moderator: OK, I assume all's well again. Maybe I'll have to make myself yet another user.
moderator: Phil. Yes. And?
bryan: Follow-up. Okay, that's weird to me. Let me give some examples to suggest why. This sprite is a sprite (TM) only in relation to the coca-cola company, which is a bunch of people and equipment. But that doesn't imply that it is in them. It's also a drink only in relation to the mouth and stomach of its eventual consumer. But that doesn't imply that it's in my mouth or stomach. It seems to me that there's a very large difference between being in something, and existing only in relation to that thing.
jamie: Phil: True, but Rand stresses that EXISTENT is a metaphysical notion and ENTITY is the related epistemological notion. (See, for example, "Journals of Ayn Rand", p. 701. [Which I don't have in front of me])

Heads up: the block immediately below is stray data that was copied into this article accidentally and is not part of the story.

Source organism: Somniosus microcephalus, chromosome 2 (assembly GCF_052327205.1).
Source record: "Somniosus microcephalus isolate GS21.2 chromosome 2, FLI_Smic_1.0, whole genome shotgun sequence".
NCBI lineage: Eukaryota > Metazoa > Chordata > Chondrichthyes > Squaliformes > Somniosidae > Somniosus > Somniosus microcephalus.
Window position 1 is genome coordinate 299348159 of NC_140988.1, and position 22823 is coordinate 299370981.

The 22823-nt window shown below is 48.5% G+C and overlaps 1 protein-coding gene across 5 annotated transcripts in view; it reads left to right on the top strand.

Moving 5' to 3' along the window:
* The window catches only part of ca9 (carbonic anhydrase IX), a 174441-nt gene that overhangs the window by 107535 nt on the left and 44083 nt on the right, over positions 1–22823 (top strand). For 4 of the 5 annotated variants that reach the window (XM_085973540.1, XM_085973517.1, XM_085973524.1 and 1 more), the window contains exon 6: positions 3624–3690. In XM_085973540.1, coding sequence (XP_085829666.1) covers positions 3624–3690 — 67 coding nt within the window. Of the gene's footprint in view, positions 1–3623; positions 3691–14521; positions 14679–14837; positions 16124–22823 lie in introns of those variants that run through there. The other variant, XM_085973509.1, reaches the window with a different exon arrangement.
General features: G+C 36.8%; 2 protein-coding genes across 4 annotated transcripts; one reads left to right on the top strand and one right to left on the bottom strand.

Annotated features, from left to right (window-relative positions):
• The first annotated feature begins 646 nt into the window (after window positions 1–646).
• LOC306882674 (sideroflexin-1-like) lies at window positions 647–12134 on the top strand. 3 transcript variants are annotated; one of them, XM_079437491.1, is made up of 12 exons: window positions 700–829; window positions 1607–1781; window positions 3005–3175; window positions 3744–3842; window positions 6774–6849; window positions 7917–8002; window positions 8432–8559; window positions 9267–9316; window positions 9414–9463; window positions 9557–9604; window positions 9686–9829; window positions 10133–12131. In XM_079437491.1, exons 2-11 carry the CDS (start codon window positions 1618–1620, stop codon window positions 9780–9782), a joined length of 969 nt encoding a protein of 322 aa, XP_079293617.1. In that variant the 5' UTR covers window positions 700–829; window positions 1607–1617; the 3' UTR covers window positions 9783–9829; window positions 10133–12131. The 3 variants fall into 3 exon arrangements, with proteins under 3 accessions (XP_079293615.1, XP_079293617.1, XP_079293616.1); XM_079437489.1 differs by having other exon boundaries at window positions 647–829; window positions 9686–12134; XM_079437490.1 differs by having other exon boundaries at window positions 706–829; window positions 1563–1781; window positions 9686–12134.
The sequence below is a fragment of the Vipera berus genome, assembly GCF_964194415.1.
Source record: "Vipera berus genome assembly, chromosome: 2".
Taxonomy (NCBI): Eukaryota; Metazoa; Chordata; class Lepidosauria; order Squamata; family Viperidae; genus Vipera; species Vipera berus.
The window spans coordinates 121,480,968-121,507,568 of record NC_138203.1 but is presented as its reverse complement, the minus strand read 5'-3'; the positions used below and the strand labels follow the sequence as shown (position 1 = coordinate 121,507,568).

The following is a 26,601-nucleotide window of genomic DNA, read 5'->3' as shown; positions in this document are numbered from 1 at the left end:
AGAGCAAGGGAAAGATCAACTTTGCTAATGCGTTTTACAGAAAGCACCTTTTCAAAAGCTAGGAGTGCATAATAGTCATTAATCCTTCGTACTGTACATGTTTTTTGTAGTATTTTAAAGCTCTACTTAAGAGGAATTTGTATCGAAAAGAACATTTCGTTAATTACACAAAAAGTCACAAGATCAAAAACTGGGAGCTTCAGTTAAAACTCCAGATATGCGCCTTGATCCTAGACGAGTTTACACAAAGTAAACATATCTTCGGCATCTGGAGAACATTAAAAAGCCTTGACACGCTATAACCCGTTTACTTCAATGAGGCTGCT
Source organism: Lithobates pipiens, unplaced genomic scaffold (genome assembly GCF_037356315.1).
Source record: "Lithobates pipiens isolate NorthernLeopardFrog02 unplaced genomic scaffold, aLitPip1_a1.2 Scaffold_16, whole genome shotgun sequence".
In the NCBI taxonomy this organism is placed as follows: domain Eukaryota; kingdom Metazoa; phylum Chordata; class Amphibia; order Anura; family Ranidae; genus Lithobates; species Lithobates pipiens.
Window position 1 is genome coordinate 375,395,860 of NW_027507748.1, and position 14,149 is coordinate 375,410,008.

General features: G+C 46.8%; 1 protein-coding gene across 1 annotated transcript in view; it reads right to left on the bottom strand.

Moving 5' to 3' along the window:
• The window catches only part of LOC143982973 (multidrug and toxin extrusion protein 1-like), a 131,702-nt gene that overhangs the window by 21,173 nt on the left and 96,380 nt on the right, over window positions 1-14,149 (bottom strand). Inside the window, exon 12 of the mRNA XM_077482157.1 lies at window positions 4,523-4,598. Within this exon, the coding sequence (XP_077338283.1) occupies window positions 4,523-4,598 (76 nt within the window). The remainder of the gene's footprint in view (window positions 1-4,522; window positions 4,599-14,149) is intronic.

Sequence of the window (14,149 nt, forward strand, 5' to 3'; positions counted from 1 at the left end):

phil: If entities exist in the mind, then so presumably would actions, relationships, attributes..all existents. So none of these would be 'intrinsic' or indep of mind. So: my question still stands--what is that exists out there, not in relation to mind.
My point, of course, is that all the existent terms are the ones we use for mind-indep phenomena, and this whole discussion is abusing the terminology, in my opinion.... especially if my question can't be answered.
bryan: That doesn't tell me what encoding is. But now you're saying that entities are mental content. Does that mean that they're the contents of mental states, or that they *are* mental states? Same question as before from a differnt point of view.
phil: Jamie, Rand's view was that entity was metaphysical not epistemological. I would rely on IOE, not on her earlier ruminations in Journals, when she was still working out her ideas and debating things with herself.